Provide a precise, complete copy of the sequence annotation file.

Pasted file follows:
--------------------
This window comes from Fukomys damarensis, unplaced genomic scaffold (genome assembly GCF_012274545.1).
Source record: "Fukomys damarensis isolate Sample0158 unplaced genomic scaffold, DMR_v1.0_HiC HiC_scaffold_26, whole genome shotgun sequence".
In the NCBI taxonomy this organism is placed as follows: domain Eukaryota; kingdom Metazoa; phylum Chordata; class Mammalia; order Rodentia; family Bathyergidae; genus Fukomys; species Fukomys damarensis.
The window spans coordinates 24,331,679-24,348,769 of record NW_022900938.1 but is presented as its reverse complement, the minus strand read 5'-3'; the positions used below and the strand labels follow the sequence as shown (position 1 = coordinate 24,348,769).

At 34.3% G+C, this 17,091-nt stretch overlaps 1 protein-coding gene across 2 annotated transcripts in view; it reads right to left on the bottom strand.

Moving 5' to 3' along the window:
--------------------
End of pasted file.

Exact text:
This window comes from Fukomys damarensis, unplaced genomic scaffold (genome assembly GCF_012274545.1).
Source record: "Fukomys damarensis isolate Sample0158 unplaced genomic scaffold, DMR_v1.0_HiC HiC_scaffold_26, whole genome shotgun sequence".
In the NCBI taxonomy this organism is placed as follows: domain Eukaryota; kingdom Metazoa; phylum Chordata; class Mammalia; order Rodentia; family Bathyergidae; genus Fukomys; species Fukomys damarensis.
The window spans coordinates 24,331,679-24,348,769 of record NW_022900938.1 but is presented as its reverse complement, the minus strand read 5'-3'; the positions used below and the strand labels follow the sequence as shown (position 1 = coordinate 24,348,769).

At 34.3% G+C, this 17,091-nt stretch overlaps 1 protein-coding gene across 2 annotated transcripts in view; it reads right to left on the bottom strand.

Moving 5' to 3' along the window: